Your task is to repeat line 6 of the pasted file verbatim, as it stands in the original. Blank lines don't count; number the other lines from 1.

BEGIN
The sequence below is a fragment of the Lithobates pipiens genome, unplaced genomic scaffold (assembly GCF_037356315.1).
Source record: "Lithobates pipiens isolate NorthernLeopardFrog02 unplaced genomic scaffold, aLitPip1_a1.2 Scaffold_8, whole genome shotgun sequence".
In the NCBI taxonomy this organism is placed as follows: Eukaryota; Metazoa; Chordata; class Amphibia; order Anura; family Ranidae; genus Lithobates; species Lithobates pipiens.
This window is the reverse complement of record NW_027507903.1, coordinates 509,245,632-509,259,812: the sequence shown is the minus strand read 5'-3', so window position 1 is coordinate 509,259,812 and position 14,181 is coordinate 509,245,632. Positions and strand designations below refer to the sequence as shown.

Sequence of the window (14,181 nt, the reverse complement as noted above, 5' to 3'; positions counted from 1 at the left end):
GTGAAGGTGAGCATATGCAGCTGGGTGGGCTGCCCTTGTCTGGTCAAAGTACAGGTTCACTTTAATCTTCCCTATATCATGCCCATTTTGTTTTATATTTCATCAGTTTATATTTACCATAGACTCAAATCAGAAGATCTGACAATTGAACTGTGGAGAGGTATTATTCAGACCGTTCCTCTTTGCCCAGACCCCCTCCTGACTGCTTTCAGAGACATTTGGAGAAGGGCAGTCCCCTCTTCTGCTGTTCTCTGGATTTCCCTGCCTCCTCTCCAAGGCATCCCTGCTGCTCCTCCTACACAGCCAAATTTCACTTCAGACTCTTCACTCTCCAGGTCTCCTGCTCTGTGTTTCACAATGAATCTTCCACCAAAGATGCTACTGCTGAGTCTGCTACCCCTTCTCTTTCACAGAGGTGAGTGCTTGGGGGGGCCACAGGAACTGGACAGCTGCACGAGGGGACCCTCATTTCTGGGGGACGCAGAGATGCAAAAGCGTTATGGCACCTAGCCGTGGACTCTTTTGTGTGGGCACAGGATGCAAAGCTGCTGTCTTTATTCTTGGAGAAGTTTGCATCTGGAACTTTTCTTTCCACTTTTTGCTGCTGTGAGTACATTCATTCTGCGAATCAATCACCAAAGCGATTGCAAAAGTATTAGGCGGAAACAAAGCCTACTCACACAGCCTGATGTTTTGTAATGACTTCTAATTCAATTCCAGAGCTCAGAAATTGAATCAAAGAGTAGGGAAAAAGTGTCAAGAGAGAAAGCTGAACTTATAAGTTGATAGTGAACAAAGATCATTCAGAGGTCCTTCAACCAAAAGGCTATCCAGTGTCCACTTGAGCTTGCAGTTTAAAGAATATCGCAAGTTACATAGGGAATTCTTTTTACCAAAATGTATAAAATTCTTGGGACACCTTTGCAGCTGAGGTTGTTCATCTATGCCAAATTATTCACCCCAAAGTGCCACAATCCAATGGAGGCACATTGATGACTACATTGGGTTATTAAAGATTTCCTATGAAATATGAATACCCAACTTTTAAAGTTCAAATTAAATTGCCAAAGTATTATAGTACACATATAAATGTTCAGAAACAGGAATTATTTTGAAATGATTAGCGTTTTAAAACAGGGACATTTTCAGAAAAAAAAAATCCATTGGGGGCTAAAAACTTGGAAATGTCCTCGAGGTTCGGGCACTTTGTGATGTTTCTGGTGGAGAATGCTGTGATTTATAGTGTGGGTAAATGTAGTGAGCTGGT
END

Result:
GTGAAGGTGAGCATATGCAGCTGGGTGGGCTGCCCTTGTCTGGTCAAAGTACAGGTTCACTTTAATCTTCCCTATATCATGCCCATTTTGTTTTATATTTCATCAGTTTATATTTACCATAGACTCAAATCAGAAGATCTGACAATTGAACTGTGGAGAGGTATTATTCAGACCGTTCCTCTTTGCCCAGACCCCCTCCTGACTGCTTTCAGAGACATTTGGAGAAGGGCAGTCCCCTCTTCTGCTGTTCTCTGGATTTCCCTGCCTCCTCTCCAAGGCATCCCTGCTGCTCCTCCTACACAGCCAAATTTCACTTCAGACTCTTCACTCTCCAGGTCTCCTGCTCTGTGTTTCACAATGAATCTTCCACCAAAGATGCTACTGCTGAGTCTGCTACCCCTTCTCTTTCACAGAGGTGAGTGCTTGGGGGGGCCACAGGAACTGGACAGCTGCACGAGGGGACCCTCATTTCTGGGGGACGCAGAGATGCAAAAGCGTTATGGCACCTAGCCGTGGACTCTTTTGTGTGGGCACAGGATGCAAAGCTGCTGTCTTTATTCTTGGAGAAGTTTGCATCTGGAACTTTTCTTTCCACTTTTTGCTGCTGTGAGTACATTCATTCTGCGAATCAATCACCAAAGCGATTGCAAAAGTATTAGGCGGAAACAAAGCCTACTCACACAGCCTGATGTTTTGTAATGACTTCTAATTCAATTCCAGAGCTCAGAAATTGAATCAAAGAGTAGGGAAAAAGTGTCAAGAGAGAAAGCTGAACTTATAAGTTGATAGTGAACAAAGATCATTCAGAGGTCCTTCAACCAAAAGGCTATCCAGTGTCCACTTGAGCTTGCAGTTTAAAGAATATCGCAAGTTACATAGGGAATTCTTTTTACCAAAATGTATAAAATTCTTGGGACACCTTTGCAGCTGAGGTTGTTCATCTATGCCAAATTATTCACCCCAAAGTGCCACAATCCAATGGAGGCACATTGATGACTACATTGGGTTATTAAAGATTTCCTATGAAATATGAATACCCAACTTTTAAAGTTCAAATTAAATTGCCAAAGTATTATAGTACACATATAAATGTTCAGAAACAGGAATTATTTTGAAATGATTAGCGTTTTAAAACAGGGACATTTTCAGAAAAAAAAAATCCATTGGGGGCTAAAAACTTGGAAATGTCCTCGAGGTTCGGGCACTTTGTGATGTTTCTGGTGGAGAATGCTGTGATTTATAGTGTGGGTAAATGTAGTGAGCTGGT